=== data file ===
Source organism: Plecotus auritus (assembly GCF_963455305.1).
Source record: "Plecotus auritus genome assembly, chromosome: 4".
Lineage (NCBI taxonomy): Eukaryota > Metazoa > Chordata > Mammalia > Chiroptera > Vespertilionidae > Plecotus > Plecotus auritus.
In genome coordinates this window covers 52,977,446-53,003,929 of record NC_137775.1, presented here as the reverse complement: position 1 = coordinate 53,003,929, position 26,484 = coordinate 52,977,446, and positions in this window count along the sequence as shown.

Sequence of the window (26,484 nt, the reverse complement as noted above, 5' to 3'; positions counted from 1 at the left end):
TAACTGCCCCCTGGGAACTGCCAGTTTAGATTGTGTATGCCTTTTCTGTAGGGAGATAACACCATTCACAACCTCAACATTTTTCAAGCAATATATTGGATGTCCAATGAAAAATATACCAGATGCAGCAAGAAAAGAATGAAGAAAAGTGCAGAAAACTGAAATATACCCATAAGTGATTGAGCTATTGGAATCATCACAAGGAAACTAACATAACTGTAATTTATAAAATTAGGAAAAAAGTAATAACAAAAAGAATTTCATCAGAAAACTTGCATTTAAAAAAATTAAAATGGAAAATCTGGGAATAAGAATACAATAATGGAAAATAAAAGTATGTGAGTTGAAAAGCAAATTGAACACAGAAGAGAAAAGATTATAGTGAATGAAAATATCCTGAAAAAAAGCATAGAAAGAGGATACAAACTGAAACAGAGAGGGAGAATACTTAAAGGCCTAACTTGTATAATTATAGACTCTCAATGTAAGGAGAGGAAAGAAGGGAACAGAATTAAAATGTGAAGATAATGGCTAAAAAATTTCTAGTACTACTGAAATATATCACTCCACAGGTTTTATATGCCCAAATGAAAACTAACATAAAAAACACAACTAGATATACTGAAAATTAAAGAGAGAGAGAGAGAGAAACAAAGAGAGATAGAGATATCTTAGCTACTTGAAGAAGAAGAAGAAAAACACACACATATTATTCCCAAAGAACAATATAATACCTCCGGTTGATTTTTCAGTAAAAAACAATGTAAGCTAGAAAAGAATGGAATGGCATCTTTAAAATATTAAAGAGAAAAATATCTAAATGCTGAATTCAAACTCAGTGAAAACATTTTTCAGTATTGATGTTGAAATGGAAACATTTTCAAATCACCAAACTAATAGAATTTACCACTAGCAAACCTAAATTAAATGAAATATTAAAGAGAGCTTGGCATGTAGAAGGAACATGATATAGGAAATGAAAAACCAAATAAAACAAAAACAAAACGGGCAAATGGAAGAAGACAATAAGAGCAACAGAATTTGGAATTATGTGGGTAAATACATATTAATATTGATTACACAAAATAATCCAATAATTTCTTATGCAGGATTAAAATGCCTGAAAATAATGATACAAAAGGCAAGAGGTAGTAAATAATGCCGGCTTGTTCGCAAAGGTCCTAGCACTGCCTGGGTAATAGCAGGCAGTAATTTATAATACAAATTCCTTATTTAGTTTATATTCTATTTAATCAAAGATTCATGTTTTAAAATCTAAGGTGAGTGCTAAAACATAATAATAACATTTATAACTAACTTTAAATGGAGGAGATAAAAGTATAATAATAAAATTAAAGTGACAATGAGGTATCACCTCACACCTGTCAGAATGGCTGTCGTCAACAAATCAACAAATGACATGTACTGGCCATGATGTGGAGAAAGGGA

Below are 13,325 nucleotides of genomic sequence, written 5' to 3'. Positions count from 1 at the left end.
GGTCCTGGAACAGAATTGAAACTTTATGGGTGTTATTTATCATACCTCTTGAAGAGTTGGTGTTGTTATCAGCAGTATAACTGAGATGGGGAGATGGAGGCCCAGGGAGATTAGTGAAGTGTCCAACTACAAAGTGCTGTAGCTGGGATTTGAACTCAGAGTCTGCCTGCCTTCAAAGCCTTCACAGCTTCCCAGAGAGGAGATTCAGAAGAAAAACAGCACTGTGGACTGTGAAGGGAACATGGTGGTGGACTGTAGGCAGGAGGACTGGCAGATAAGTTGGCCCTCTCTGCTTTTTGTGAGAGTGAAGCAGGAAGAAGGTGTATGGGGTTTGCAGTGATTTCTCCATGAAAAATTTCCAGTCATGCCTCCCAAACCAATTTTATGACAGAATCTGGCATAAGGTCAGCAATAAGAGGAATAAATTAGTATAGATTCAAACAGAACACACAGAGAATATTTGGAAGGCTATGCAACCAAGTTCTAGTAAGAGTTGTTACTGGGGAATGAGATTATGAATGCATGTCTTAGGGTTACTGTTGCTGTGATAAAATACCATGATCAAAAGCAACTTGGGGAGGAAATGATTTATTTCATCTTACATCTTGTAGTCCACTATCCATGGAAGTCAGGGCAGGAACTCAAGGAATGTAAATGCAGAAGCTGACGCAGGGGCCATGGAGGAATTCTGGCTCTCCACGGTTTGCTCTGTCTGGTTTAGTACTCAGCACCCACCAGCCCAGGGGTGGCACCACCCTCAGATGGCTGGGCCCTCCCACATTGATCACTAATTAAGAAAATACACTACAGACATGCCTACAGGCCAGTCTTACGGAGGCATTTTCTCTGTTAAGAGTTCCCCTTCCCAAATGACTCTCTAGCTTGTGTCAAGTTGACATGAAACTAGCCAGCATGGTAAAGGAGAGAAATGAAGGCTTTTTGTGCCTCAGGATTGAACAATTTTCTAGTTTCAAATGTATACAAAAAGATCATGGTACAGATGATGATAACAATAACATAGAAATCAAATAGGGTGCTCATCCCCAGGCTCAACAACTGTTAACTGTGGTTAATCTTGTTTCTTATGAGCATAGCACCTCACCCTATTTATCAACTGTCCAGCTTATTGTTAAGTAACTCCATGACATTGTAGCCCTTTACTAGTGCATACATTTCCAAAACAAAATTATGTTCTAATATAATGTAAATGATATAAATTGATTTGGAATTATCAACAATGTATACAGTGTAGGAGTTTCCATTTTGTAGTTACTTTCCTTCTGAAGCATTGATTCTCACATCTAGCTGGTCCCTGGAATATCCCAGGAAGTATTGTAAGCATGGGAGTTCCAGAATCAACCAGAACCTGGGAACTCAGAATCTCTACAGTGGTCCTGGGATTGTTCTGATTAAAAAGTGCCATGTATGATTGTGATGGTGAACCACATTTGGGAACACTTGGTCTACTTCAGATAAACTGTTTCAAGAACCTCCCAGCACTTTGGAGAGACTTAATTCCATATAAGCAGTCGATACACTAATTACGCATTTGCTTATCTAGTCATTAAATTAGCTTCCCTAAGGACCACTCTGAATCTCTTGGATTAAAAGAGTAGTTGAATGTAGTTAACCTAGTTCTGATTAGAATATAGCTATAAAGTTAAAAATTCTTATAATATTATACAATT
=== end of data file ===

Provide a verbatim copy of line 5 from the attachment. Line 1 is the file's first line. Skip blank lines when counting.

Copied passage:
Sequence of the window (26,484 nt, the reverse complement as noted above, 5' to 3'; positions counted from 1 at the left end):